The number of people registered with an NHS dentist has reached record levels.
According to new figures, 4.9 million people - 91 per cent of the population - were registered as of March 31, up from 89 per cent in 2015 and 52 per cent in 2007.
The statistics also show 3.5 million people (72 per cent of those registered) have seen an NHS dentist in the past two years, up from 2.5 million in 2007.
A total of 94 per cent of children are registered and, for the first time, there is no difference in registrations between children living in the most and least deprived areas.
For adults, 92 per cent of people in the most deprived areas were registered, with 85 per cent registered in the least deprived.
The rise follows rule changes for registrations.
Prior to April 2006, patient registration lapsed and the patient became de-registered with the dental practice after a period of 15 months if the patient had not attended in that time.
This has changed in the intervening years until April 2010 when “lifetime registration” was introduced.
Children are more likely than adults to have seen an NHS dentist within the last two years, with the figures at 85 per cent and 69 per cent respectively.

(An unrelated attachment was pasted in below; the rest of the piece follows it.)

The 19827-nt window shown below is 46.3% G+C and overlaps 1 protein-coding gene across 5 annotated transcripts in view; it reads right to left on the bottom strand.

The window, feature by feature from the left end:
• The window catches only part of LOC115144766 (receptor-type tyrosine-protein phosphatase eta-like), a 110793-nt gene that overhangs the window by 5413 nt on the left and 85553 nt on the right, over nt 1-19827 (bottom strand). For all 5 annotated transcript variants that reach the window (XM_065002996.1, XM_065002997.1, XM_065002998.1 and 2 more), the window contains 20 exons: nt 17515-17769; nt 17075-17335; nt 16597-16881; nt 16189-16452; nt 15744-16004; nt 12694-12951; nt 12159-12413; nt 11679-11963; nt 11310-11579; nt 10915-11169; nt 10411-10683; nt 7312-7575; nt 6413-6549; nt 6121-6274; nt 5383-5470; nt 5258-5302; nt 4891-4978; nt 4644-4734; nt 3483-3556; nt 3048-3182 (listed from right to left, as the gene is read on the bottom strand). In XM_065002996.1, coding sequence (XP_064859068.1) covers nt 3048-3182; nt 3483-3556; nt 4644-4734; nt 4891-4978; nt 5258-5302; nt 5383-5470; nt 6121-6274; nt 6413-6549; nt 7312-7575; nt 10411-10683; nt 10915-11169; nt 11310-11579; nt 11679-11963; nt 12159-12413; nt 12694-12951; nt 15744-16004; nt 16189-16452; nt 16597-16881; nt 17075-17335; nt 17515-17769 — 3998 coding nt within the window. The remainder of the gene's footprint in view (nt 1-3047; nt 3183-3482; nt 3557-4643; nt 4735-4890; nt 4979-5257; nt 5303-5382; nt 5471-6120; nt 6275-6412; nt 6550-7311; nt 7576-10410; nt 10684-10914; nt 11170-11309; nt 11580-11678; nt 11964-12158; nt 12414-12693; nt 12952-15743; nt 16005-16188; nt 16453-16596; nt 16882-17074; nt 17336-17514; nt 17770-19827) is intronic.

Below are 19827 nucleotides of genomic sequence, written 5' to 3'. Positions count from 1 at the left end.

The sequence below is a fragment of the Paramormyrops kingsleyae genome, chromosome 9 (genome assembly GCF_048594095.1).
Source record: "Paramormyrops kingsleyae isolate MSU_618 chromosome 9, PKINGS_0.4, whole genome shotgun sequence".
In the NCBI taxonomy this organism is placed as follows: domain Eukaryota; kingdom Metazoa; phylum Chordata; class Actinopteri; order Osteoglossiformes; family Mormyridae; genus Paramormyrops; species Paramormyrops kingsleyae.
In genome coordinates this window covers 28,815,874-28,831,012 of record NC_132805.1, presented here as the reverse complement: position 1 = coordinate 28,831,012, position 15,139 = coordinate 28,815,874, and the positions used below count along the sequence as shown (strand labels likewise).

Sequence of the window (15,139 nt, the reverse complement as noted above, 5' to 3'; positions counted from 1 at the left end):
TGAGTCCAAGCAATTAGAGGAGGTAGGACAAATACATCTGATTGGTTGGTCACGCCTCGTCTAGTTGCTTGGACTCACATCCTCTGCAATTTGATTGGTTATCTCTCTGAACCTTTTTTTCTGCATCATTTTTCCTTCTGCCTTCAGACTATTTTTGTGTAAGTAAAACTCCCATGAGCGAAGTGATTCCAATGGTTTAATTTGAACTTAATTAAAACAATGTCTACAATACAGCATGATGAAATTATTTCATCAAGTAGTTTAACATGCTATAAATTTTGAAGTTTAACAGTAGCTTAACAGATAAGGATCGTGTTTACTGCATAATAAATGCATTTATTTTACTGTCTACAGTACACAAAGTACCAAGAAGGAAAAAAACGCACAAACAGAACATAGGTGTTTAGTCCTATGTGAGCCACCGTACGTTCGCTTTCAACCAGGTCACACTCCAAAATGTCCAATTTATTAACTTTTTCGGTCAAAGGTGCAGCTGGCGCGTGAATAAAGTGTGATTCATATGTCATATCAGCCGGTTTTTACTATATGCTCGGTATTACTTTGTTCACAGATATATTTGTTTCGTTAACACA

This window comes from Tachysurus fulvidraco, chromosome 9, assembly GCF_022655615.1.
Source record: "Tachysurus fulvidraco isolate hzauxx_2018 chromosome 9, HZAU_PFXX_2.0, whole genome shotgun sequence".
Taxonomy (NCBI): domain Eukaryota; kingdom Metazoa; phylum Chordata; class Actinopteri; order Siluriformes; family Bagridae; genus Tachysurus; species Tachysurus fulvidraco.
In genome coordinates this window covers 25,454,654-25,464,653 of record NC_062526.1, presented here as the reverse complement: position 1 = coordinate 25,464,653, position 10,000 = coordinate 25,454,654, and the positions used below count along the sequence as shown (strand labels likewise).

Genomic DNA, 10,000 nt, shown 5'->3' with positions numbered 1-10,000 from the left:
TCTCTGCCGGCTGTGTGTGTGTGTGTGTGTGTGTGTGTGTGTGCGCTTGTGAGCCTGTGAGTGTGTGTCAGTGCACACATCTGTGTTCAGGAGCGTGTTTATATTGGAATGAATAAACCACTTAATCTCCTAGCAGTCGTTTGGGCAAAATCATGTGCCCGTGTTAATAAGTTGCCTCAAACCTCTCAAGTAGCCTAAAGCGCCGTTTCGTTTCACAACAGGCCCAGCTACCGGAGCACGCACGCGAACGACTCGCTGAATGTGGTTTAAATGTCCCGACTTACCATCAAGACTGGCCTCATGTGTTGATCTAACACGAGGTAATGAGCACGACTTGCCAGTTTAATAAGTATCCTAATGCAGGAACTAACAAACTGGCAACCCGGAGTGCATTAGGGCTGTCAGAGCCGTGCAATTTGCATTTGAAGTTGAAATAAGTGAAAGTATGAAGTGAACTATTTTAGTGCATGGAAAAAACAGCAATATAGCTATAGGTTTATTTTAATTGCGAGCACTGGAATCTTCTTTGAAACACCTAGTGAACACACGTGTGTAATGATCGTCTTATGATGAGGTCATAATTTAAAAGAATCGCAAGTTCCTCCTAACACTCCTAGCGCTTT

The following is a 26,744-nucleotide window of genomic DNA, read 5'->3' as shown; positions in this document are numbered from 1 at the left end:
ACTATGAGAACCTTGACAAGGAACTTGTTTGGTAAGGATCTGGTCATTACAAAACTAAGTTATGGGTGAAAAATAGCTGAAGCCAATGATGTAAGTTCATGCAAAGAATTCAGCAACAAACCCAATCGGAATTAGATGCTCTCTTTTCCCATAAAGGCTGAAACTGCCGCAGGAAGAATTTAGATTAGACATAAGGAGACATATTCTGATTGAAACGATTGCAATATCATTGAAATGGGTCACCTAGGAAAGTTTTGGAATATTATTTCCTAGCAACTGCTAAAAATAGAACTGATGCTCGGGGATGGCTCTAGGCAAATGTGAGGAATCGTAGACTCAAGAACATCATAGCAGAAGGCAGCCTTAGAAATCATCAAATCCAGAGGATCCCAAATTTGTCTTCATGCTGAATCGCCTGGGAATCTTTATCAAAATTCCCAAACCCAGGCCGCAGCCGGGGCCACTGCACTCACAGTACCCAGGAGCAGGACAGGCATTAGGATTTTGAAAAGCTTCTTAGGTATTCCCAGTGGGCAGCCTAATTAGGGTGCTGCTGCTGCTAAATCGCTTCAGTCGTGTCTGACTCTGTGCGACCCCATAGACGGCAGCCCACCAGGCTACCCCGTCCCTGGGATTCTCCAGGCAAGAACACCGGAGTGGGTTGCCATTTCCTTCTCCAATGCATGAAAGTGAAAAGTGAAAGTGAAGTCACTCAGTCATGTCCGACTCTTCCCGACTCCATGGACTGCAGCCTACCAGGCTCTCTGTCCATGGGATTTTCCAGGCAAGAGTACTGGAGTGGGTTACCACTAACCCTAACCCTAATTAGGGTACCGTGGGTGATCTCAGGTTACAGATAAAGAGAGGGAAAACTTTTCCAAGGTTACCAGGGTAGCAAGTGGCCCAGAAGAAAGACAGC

Those from the most-deprived areas were less likely to see their dentist within the last two years than those from the least-deprived areas.
Health Secretary Shona Robison said: “It’s very encouraging to see that there is no longer a deprivation gap in dental registrations for children.
“Good oral health is something that everyone should be able to benefit from, regardless of their background or life circumstances.
“The Scottish Government is committed to ensuring that everybody who wants access to NHS dental services can receive it.
“We recognise that registration is only one part of the picture and we will continue to work to encourage people to attend their dentist on a regular basis, particularly in more deprived areas where attendance has historically been lower.”